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					   Improving Images of Near Earth Objects Using Better Telescope Specifications
                                  Hazel Butler

                           Institute for Astronomy, Kula, HI
                            Project Advisor: Stuart Jefferies
                            Project Supervisor: Doug Hope
                        Home Institution: University of Hawaii, Hilo

When observing astronomical objects with ground-based telescopes, turbulence in the
atmosphere corrupts the quality of the recorded images. This greatly reduces the
amount of information that can be extracted from the collected imagery. Image
restoration overcomes this problem by using prior information about the observed
object, the telescope, and the statistical nature of the turbulence. Such information is
used with the data to obtain a higher quality image. A multi-frame blind deconvolution
(MFBD) algorithm can be used to estimate the object image using this prior information.
MFBD uses the fact that the object is static, while the atmospheric distortion changes
randomly during the observation. Since atmospheric turbulence changes from frame to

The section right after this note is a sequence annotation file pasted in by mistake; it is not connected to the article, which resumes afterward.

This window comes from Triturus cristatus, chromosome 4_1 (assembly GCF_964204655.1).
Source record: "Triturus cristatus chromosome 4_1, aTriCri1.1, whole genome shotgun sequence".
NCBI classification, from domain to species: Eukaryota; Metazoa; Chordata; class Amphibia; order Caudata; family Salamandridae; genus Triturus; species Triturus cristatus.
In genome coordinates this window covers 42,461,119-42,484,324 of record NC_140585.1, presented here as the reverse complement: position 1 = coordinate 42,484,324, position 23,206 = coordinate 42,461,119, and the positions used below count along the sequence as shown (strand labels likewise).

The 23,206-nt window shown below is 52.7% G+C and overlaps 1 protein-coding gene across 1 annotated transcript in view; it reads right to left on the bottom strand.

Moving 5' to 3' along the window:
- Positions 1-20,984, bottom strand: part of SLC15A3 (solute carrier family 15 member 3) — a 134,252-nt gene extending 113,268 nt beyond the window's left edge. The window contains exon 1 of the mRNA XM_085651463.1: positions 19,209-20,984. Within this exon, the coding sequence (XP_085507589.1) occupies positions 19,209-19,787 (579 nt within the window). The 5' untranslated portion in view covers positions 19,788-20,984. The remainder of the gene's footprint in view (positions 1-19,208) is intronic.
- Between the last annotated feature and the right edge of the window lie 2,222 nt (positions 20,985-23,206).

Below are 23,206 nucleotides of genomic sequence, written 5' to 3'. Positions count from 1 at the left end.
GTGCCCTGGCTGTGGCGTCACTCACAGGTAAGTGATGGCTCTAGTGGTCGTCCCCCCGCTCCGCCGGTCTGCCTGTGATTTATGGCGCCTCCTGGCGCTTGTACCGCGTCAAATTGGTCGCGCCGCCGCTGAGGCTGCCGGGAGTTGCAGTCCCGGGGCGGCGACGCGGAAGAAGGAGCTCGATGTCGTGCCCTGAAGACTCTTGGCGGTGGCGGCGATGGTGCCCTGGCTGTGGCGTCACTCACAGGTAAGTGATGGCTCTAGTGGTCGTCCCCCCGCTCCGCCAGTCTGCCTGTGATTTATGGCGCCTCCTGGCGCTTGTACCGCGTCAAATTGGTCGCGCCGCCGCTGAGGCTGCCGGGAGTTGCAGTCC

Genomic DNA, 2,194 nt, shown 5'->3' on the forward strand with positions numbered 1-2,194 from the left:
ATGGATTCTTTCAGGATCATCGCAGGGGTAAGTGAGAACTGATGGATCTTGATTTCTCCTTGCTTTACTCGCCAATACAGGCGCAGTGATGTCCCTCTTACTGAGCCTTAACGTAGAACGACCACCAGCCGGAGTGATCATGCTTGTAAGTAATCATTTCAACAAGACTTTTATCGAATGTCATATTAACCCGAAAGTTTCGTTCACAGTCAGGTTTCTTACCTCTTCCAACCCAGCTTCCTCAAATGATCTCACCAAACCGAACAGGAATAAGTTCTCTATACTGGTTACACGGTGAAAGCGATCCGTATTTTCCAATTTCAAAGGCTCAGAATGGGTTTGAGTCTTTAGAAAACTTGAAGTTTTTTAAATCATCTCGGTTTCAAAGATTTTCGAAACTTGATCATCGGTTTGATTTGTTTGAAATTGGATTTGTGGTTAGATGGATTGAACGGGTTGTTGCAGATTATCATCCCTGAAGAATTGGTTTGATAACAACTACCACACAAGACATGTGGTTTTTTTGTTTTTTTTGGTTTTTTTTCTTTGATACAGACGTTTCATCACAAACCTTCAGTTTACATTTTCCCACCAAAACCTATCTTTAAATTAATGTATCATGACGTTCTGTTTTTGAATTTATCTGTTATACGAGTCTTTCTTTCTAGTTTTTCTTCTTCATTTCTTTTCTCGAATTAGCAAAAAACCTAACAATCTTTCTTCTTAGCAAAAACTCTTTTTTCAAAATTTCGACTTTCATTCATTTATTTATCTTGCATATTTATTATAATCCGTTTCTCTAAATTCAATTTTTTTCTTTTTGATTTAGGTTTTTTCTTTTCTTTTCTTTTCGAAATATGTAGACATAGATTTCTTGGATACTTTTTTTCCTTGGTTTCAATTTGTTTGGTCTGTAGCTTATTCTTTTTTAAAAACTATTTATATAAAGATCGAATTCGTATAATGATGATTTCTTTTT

frame, and the object is stable, one can find the commonality between the multiple
frames as a way of estimating the image of the object. The purpose of the project was to
study the fidelity of object and point spread function estimates obtained from a MFBD
algorithm when information about the telescope, like the pupil function, is imprecisely
known. This was done by analyzing the results of the MFBDs estimation of the object
versus the true object at various pupil functions when the pupil function was known,
but withheld from the algorithm. The differences between the error in the high and low
frequencies of the image were also analyzed. The results indicate that using the incorrect
pupil function in the MFBD algorithm will result in higher errors. This result will help in
the improvement of image restoration of near Earth objects and help better protect the
intelligence and communications systems that orbit around Earth.

				
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